MALTESE RESEARCH 2005 (Ref 2: Ellul P, Vassallo M, Montefort S)  

"Patients previously diagnosed to have CD (based on serological tests and duodenal biopsy) and attending a medical out-patient clinic answered a questionnaire designed to determine whether they had previously been diagnosed to have asthma or allergic rhinitis." Ref 2   "All 86 patients (age range 16-69 [median 43] years; 65 female) answered the questionnaire about CD and asthma. They constituted 21% of the 409 patients with CD in the Maltese islands included in a register kept for controlling free prescription of gluten-free foods." Ref 2   Of 86 respondents, 24 (27.8%; 21 female) had asthma, including 22 with known asthma and 2 with previously undiagnosed asthma; the frequency of asthma in CD patients was higher than that reported in the general Maltese population (11.1%; pThey conclude that their findings suggest that asthma and allergic rhinitis are more common in CD patients than in the general population in Malta. In patients with atopic diseases, index of suspicion for CD should be high.  

The above study clearly shows that asthma symptoms are more prevalent among those people who suffer from celiac disease. It looks like my pie story is gaining weight, all puns intended.

FINNISH study in 2001 (Ref 3: Journal of Allergy and Clinical Immunology)  

This study tested the postulate of whether TH1 and TH2 cells could co-exist. A correlation between these would suggest a correlation between celiac disease and asthma. "Background: Asthma is generally regarded as a disease with strong TH2-type cytokine expression, whereas in autoimmune disorders, such as celiac disease (CD), insulin-dependent diabetes mellitus (IDDM), and rheumatoid arthritis (RA), TH1-type expression is seen. According to the cross-regulatory properties of TH1 and TH2 cells, one would assume that these diseases exist in different patient populations." Ref 3   "Objective: We sought to test the hypothesis that asthma could exist in children with TH1-type diseases, such as CD, IDDM, and RA. Methods: Comparison was made of the cumulative incidence of asthma in children with CD, IDDM, or RA by linking Finnish Medical Birth Register data on the whole 1987 birth cohort (n = 60,254 births) with the data of several national health registers to obtain information on the incidences of these diseases during the first 7 years of life." Ref 3   "Results: The cumulative incidence of asthma in children with CD (24.6%) or RA (10.0%) was significantly higher than in children without CD (3.4%) or RA (3.4%; P T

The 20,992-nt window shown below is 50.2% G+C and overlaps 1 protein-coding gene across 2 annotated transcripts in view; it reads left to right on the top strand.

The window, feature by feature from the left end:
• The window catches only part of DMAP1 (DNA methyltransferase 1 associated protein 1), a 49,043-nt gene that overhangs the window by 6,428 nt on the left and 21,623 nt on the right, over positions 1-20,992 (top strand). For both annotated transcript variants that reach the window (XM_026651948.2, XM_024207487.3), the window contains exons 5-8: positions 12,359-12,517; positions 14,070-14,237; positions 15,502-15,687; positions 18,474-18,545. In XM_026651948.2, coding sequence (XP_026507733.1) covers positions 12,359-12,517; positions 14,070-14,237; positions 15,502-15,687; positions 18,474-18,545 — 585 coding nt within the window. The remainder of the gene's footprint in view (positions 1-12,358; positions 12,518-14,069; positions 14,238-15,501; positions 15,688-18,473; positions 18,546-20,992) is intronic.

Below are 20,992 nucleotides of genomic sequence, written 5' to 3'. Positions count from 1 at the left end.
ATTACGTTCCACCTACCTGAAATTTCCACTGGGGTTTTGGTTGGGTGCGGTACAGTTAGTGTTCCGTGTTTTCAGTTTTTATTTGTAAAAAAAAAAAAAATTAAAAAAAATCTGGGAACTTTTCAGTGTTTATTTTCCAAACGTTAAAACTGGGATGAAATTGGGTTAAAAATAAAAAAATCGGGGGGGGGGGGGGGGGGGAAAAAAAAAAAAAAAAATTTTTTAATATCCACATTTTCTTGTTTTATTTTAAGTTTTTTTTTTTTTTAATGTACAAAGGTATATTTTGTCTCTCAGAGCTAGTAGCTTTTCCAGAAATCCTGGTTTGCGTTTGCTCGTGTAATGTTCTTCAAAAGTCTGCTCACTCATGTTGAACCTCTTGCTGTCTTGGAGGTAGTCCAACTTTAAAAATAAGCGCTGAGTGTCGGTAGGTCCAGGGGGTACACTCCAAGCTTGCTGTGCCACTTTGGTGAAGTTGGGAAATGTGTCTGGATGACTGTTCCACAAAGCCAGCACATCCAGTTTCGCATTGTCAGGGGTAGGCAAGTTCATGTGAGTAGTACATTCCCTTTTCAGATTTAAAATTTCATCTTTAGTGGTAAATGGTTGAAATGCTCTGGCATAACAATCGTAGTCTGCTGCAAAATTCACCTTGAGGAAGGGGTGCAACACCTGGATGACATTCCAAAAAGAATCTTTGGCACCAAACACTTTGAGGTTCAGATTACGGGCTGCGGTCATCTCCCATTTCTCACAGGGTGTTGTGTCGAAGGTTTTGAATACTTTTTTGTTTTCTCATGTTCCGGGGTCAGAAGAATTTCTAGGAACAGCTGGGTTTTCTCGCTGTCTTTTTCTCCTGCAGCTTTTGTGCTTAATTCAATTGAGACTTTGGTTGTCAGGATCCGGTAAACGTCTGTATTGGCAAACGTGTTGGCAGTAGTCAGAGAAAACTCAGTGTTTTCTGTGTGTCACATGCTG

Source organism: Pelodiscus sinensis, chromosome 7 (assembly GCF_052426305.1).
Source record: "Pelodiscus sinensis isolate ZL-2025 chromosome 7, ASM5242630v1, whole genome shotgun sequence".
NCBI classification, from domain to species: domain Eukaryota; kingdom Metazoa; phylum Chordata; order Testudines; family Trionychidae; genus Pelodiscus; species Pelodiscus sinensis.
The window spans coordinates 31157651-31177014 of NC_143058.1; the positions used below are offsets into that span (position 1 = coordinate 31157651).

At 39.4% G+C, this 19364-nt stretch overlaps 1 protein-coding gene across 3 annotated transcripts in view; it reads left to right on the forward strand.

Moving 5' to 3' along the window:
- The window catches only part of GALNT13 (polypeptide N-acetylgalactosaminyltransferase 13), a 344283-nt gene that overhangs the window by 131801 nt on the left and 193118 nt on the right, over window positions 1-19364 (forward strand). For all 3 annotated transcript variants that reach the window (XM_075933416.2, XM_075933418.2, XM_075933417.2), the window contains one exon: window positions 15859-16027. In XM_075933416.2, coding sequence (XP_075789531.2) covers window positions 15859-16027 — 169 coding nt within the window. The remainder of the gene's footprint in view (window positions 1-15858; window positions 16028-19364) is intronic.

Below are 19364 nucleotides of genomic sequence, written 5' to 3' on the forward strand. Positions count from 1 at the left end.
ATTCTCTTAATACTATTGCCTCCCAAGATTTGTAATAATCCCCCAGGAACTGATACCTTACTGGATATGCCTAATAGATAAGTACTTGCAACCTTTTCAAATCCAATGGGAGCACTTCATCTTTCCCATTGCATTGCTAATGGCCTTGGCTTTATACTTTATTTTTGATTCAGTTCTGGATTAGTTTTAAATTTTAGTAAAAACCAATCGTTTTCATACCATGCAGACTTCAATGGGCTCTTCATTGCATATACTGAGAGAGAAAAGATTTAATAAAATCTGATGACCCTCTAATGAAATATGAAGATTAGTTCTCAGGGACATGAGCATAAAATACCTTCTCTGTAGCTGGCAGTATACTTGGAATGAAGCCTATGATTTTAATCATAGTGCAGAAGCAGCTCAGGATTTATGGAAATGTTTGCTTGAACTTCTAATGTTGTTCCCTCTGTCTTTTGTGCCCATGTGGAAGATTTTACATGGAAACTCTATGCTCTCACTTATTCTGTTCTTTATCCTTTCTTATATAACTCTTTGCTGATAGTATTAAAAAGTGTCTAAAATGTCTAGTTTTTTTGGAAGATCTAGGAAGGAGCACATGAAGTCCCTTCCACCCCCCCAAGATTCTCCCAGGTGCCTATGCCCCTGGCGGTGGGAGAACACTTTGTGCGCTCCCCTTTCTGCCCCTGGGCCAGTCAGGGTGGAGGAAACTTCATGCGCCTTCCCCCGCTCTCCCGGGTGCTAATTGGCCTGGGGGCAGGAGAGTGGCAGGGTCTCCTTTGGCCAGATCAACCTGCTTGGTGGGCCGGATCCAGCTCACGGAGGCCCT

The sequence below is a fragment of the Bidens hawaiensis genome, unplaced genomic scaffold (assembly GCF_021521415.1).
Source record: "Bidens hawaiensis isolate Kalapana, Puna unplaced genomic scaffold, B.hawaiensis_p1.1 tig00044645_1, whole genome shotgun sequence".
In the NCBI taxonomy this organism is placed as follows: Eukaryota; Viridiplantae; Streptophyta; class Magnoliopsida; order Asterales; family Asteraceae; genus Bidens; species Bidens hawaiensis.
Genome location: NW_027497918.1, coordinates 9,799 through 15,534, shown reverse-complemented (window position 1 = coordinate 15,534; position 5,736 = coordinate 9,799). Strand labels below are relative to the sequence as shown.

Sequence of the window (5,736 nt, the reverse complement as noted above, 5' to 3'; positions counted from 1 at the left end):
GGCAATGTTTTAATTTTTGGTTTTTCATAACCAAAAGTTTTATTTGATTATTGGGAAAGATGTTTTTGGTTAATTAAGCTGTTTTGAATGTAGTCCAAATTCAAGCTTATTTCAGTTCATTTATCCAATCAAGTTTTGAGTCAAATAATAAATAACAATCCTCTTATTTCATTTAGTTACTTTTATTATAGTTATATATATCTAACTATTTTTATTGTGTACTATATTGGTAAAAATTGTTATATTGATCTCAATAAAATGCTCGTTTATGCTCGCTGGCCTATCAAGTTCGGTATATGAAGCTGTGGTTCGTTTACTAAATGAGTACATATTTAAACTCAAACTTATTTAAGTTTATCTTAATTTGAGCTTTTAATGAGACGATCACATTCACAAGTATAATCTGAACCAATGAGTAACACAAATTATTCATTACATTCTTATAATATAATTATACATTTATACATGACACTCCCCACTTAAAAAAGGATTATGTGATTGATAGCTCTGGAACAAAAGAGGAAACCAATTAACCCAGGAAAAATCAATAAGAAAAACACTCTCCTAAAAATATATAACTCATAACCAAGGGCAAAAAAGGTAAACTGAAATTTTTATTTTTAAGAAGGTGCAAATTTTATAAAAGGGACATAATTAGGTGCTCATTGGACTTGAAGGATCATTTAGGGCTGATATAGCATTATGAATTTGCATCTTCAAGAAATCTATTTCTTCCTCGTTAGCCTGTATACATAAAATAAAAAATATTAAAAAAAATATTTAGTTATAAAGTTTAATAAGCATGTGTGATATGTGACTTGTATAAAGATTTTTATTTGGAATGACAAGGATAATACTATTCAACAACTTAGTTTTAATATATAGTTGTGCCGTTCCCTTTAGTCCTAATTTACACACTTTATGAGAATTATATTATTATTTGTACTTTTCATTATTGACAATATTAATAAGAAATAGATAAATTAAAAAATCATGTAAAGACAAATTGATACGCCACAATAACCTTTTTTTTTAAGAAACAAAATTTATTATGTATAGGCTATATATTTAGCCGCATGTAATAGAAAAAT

These data indicate that the TH1 and TH2 diseases can coexist, indicating a common environmental denominator behind the disease processes."  

IMPLICATIONS   While these two studies do not show a causal relationship (proof that one disease causes another), they do suggest that there is a strong correlation between the diseases. That means that if you have celiac disease there is a greater likelihood that you will have asthma. The main 'take home' point from this is that for people who are celiac, or gluten intolerant, and have asthma, that the removal of gluten from their diet is likely to decreases the incidence and severity of their asthma.

With global warming extending the hayfever season over the last several years, the last thing I need is gluten intolerance extending difficulty in breathing to all year round. If you are celiac  or gluten intolerant and asthmatic, this article may help you quit gluten.